Wednesday, March 18, 2009

Need For Speed Carbon Review

I was watching TV one night when a commercial came on for Need For Speed Undercover, and I thought to myself, "Hey, that looks pretty good!" It got me thinking about the Need For Speed series, when it occurred to me that while I'd totally ignored the original PlayStation/3D0 era of Need For Speed games, I've bought every Need For Speed since the PlayStation 2 debuted except for last year's Need For Speed Pro Street. There were reasons for that. While Hot Pursuit 2, the first of the PS2 era, had awesome exotic cars and insane tracks, and the rest of the Need for Speed series had arcade-style street racing and car customization, Pro Street was a hybrid arcade-sim racer. I loved Hot Pursuit 2, and I loved the Underground series. I really loved Most Wanted, and I even enjoyed Carbon. Something about Pro Street just didn't grab my attention.

From the commercials, though, Need For Speed Undercover seemed like a return to Need For Speed Most Wanted. And I was hungry for a racing game after all the shooters and what not I'd been playing. The reviews weren't so good, though, but my desire to play a new Need For Speed held out (I also bought Pro Street to complete the collection).

Of course, after playing for awhile on the Xbox 360, I got sidetracked by Gears of War 2, and Fallout 3, and Crysis Warhead, and so on and so forth. I wound up selling my Xbox 360 copy to buy some games, and and just now got around to playing through the PC version. But I digress.

Ultimately, I'm not sure what the reviewers are carping about. Yeah, the story is pretty lame and predictible, but do you really need a story to race fast cars? The selection of cars is great, including both the Evo IX and the Evo X (I'm a HUGE fan of the Lancer Evolution family of cars from Mitsubishi), the Shelby GT500KR (aka the new KITT on Knight Rider), Nissan's new GT-R, and the Bugatti Veyron, aka the fastest car in the world until just about a year before the game's release. The city is huge, with three distinct areas. Reviewers complained that you don't have a reason to drive around since you can jump to any event from the GPS map, but I personally think that's great, since it puts you right into the action. New race types Outrun and Highway Battle join series staples like Circuit, Sprint, and Checkpoint, although I do miss Speed Trap events.

Some of the reviewers have claimed the game is too easy, but I have to wonder if those reviewers actually finished the whole game. I found myself dominating early events, but as I scraped together enough cash to buy a car when the next tier of cars became available, I found the competition to be pretty tough until I could afford to upgrade my new purchase. Perhaps those reviewers took advantage of a new feature in Undercover: the ability to use real money to immediately purchase cars and parts that are either still locked or you don't have the in-game cash for. Not something I'd actually recommend doing, though. Especially on the PC version, when you can simply use a trainer if you're that desperate.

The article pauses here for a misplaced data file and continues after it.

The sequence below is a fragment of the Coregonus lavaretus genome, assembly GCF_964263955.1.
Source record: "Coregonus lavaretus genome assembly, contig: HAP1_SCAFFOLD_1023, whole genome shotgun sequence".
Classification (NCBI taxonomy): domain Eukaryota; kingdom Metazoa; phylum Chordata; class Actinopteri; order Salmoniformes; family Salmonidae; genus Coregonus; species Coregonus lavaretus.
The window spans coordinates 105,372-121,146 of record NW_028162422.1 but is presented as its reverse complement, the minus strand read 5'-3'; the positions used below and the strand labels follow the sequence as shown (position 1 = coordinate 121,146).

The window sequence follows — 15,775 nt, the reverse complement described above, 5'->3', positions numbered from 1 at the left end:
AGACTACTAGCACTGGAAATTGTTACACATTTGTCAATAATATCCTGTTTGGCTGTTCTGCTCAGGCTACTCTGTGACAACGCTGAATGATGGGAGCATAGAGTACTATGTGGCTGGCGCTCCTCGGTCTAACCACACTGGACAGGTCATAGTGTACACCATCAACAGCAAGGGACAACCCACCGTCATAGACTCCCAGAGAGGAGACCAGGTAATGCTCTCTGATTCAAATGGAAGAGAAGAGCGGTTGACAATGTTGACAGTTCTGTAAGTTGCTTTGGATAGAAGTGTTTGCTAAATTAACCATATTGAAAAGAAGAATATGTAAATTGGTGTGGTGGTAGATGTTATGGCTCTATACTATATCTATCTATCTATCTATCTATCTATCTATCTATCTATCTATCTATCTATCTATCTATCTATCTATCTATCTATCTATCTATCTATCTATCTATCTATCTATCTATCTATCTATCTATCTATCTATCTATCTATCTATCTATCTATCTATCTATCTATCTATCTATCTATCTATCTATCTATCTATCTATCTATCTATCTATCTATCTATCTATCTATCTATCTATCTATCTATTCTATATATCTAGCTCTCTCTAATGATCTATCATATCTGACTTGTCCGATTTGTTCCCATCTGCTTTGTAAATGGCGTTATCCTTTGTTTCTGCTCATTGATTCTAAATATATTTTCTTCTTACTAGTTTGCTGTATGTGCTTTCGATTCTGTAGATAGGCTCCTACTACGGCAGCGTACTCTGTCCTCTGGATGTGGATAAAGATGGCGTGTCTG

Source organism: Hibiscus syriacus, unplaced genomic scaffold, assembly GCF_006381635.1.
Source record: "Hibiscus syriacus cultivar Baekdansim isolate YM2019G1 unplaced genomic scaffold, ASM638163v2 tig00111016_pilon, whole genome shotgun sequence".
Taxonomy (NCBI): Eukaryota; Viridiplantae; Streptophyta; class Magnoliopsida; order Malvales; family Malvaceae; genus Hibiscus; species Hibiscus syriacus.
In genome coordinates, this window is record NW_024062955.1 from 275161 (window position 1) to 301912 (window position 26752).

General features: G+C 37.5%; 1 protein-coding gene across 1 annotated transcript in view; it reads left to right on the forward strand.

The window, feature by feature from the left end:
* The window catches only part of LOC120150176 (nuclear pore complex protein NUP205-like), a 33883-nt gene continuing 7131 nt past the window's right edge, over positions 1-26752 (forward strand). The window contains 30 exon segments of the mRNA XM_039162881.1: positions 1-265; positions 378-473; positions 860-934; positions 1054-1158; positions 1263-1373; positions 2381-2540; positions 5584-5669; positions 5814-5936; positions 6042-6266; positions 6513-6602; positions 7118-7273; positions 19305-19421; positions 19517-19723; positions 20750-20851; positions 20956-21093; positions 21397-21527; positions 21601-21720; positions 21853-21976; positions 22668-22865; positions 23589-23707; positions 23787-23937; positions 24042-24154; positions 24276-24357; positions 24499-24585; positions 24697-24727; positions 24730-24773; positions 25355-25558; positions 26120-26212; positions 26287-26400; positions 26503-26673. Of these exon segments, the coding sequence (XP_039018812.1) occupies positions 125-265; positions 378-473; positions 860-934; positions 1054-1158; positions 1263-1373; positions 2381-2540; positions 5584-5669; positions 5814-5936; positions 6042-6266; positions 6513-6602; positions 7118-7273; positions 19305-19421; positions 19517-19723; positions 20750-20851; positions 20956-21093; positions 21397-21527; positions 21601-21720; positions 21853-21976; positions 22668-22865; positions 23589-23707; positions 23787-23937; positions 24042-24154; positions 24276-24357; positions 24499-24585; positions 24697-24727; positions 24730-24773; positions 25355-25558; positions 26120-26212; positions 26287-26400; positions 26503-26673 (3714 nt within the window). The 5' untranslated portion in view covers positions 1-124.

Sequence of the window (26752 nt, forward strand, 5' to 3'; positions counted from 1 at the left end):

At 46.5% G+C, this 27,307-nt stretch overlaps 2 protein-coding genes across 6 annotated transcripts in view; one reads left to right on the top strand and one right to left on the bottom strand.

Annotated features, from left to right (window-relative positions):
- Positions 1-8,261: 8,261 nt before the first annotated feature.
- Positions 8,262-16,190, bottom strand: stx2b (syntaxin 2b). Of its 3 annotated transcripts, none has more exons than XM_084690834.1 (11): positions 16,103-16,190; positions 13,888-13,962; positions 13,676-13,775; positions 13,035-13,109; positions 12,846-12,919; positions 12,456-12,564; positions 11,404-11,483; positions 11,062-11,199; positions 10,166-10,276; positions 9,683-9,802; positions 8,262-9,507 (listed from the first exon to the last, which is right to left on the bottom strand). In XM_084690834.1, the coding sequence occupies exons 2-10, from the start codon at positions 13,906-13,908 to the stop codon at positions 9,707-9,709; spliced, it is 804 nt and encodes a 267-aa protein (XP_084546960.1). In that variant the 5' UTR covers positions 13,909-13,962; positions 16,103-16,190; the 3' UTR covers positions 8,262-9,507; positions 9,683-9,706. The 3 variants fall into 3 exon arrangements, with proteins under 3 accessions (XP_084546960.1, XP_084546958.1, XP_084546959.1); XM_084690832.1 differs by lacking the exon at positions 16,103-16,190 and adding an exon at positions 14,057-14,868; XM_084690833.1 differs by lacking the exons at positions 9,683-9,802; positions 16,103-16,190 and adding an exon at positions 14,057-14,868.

There are a few things to complain about. The most obvious, the one that you'll notice right away, is the ridiculous amount of lens flare. That leaves the car models too shiny to often notice the incredible amount of detail that went into the car models, and it makes the scenery run together in a big orange, brown, and blue blur. Speaking of detail, was it just me, or did the 360 version look noticably better than the PC version? Finally, I might be a minority here, but I actually don't care for the cops. Nothing was more frustrating in Most Wanted than completing all your objectives for a cop mission, only to spend the next hour trying to escape from them and ultimately getting caught. While the cop missions don't seem to be as controller-tossing frustrating as they were in Most Wanted, they do seem overly aggressive. Often I'd blow by the one chasing me, only to find another just materialize ahead of me. This is especially irritating in the middle of the game, when you have missions that require you to lose the cops AND get to a certain point in a certain time.

On really nice thing about Undercover is that it doesn't overstay its welcome. Just when you think you've seen enough of Tri-City and are starting to go through the motions, you'll find yourself doing the games final "jobs."

In any case, disregard any reviews you read except for this one, because all those "professionals" that gave the game a 5 (IGN) or some other poor score are simply full of crap. Even the 7's (Game Informer, Gamespot) are probably off-base (although one could argue about the merits of a number-based system, which is why I don't use one). Undercover might not be quite up to the excellence that Most Wanted was, but it trumps both Pro Street and Carbon, which makes it the second-best NFS game on the Xbox 360. IGN's "buy Midnight Club LA instead" doesn't even take into account that NFS and Midnight Club don't offer the same kind of experience and never has (I should mention that I'm not a huge fan of the Midnight Club series).

The bottom line is this: if you're a fan past Need For Speeds, Need For Speed Undercover is a great game and worthy addition to the series. If you're expecting Burnout, Gran Turismo, Ridge Racer, or Midnight Club, go buy Burnout, Gran Turismo, Ridge Racer, or Midnight Club, because Undercover, as the title clearly states, is a Need For Speed game.

Final Score: B

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